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Component Parts, Transactions of the IRE Professional Group on

Issue 1 • Date September 1954

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Displaying Results 1 - 10 of 10
  • Appraisal of Wirewound Potentiometers

    Publication Year: 1954 , Page(s): 5 - 33
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  • Relay Characteristics and Applications

    Publication Year: 1954 , Page(s): 34 - 47
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  • The user looks at the component parts problem

    Publication Year: 1954 , Page(s): 58 - 71
    Cited by:  Papers (2)
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  • Packaging of Component Parts for High Intensity Vibration Environments

    Publication Year: 1954 , Page(s): 72 - 76
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  • Electrostrictive Relay

    Publication Year: 1954 , Page(s): 77 - 92
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  • A Temperature Stabilized Transistor Amplifier

    Publication Year: 1954 , Page(s): 93 - 103
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  • Reliable Electronics Through Protective Coating Techniques

    Publication Year: 1954 , Page(s): 104 - 118
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  • Rotating Components and Their Application to Advanced Electric Systems

    Publication Year: 1954 , Page(s): 4
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    The broad field of rotating components as supplied to advanced electronic systems is surveyed. Types of components are analyzed from the point of view of the system designer. Typical equivalent circuits are presented as well as charts intended to facilitate selection and evaluation of the proper component for a given application. The effect of the component in the system is treated from both the viewpoint of the designer and the user. Physical factors which limit higher and higher performance and wider ranges of ambient conditions are presented as well as the efforts which are being made today to overcome these limitations. Engineering style handbooks with a rapid and ready guide for the choice and application of components will be presented for retention as handbook data. Finally the newest advances in the rotating component art will be discussed in light of their impact on system design and performance. View full abstract»

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  • Short Time Ratings for Paper Capacitors

    Publication Year: 1954 , Page(s): 4
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    The present basis for rating dc and ac paper capacitors for long life is reviewed. Probability of failure at higher voltages than rated asa function of magnitude and duration of voltage, number of applications of voltage, capacitance, and temperature is discussed. Comments on application of paper capacitors are included. View full abstract»

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  • A Precise, Wideband, Continuously Variable Delay Line

    Publication Year: 1954 , Page(s): 48 - 57
    Cited by:  Papers (1)
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    There has long been a requirement for a device with which precise measurement of extremely short time intervals could be made. In addition, there is an ever-increasing need for a passive device through which signals may be transmitted and delayed without distortion of waveshape. This paper describes a linear, passive, jitter-free, continuously-variable delay line capable of making such measurements with high precision and good resolution. Such a line, for example, will be useful in color television systems for the precise phase matching of the three color component signals. It enables the measurement of radar ranges below 1000 feet where conventional, vacuum-tube delay circuits fail to perform. While variable delay lines have been built before, they have generally produced severe waveshape distortion, thus rendering themselves useless as signal transmission devices. The delay line to be described transmits pulse signals with a high degree of fidelity. Lines having maximum delays of 0.1 to 0.5 microseconds and impedances up to 1350 ohms have been built, and lines having delays of I microsecond or more are practical. A typical delay line that will be described has a total delay time of 0.2 microseconds, an impedance of 1350 ohms, and a rise time of O.O15 microseconds. The attenuation through this line is less than I db, and its resolution enables settings in the order of 0.01% of total delay, equivalent to 0.02 millimicroseconds. The present design has a theoretical resolution capability of better than I part in 8,000. Due to the nature of its structure, it has exhibited negligible overshoot or phase distortion, and does not require equalization. Resistive terminations Pave generally proved satisfactory. Physically, the variable delay line is a relatively small, compact unit resembling a multi-turn, helical potentiometer, and may be mounted in equipments or on a panel with an indicating dial. View full abstract»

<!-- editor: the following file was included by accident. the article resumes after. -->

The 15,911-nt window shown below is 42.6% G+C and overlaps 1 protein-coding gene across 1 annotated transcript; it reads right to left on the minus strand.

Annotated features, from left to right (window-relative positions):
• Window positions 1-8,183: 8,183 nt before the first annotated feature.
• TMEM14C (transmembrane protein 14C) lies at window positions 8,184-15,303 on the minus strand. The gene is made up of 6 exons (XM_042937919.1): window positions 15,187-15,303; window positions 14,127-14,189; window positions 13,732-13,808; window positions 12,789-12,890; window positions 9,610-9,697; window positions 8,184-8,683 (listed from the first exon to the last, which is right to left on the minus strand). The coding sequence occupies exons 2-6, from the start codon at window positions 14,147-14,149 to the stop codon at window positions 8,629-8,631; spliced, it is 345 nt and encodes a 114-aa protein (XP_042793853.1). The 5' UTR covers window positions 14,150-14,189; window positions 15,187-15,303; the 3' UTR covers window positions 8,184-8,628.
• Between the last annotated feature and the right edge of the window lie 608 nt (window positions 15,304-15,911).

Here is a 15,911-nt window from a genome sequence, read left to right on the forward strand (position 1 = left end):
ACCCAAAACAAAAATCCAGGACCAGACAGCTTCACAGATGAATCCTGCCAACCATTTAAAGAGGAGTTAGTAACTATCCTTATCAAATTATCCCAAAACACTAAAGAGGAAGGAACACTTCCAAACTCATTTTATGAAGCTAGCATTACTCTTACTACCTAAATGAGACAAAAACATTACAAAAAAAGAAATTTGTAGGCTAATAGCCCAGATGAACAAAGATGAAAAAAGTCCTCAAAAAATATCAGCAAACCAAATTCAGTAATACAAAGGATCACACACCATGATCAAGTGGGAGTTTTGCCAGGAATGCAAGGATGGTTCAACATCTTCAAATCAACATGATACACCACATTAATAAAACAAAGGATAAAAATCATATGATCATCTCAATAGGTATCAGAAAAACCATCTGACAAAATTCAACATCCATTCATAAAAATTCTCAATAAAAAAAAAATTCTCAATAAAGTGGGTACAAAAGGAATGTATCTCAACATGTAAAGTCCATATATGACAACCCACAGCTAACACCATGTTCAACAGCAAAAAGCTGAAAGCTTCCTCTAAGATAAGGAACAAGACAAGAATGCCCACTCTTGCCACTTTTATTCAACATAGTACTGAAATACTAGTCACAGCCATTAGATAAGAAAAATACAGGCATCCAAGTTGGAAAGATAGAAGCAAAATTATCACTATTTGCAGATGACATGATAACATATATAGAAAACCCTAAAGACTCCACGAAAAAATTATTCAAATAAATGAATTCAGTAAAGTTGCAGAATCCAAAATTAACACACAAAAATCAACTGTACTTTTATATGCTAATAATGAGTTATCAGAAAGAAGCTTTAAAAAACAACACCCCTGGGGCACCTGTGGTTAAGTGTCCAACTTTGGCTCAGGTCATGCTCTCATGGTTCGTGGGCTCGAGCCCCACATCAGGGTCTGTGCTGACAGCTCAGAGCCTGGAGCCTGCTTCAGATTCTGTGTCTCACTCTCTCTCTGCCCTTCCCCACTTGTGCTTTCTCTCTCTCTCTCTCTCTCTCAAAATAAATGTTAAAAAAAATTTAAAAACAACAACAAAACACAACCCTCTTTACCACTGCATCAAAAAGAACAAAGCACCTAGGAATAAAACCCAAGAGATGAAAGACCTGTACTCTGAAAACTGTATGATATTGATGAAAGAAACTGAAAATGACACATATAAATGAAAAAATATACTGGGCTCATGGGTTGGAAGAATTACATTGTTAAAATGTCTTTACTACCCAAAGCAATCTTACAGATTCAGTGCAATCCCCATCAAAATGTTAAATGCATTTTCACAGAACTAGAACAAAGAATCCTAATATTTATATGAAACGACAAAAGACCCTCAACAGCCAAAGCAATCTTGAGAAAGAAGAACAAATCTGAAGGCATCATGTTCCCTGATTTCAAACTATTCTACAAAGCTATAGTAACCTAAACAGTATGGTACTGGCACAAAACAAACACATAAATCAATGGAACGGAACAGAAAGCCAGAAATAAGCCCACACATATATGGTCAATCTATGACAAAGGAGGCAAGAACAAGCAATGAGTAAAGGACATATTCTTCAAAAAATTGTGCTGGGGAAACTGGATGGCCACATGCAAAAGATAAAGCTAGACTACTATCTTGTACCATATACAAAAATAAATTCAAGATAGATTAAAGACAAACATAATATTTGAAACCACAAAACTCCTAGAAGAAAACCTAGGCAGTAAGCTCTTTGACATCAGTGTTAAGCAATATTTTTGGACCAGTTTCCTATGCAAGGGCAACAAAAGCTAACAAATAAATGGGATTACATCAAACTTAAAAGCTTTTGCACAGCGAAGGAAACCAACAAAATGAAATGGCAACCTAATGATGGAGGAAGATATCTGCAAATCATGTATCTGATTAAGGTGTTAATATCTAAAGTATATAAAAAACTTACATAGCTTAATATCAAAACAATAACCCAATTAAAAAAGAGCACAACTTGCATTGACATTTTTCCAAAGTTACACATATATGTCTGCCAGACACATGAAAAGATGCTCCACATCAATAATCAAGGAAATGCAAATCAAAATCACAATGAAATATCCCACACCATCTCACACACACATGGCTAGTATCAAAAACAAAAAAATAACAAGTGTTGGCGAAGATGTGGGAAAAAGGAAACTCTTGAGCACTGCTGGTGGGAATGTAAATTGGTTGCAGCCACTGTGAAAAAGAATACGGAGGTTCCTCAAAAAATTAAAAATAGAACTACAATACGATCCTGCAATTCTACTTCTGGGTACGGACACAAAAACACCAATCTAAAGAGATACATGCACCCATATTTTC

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Aims & Scope

This Transaction ceased production in 1954. The current publication is titled IEEE Transactions on Components, Packaging, and Manufacturing Technology.

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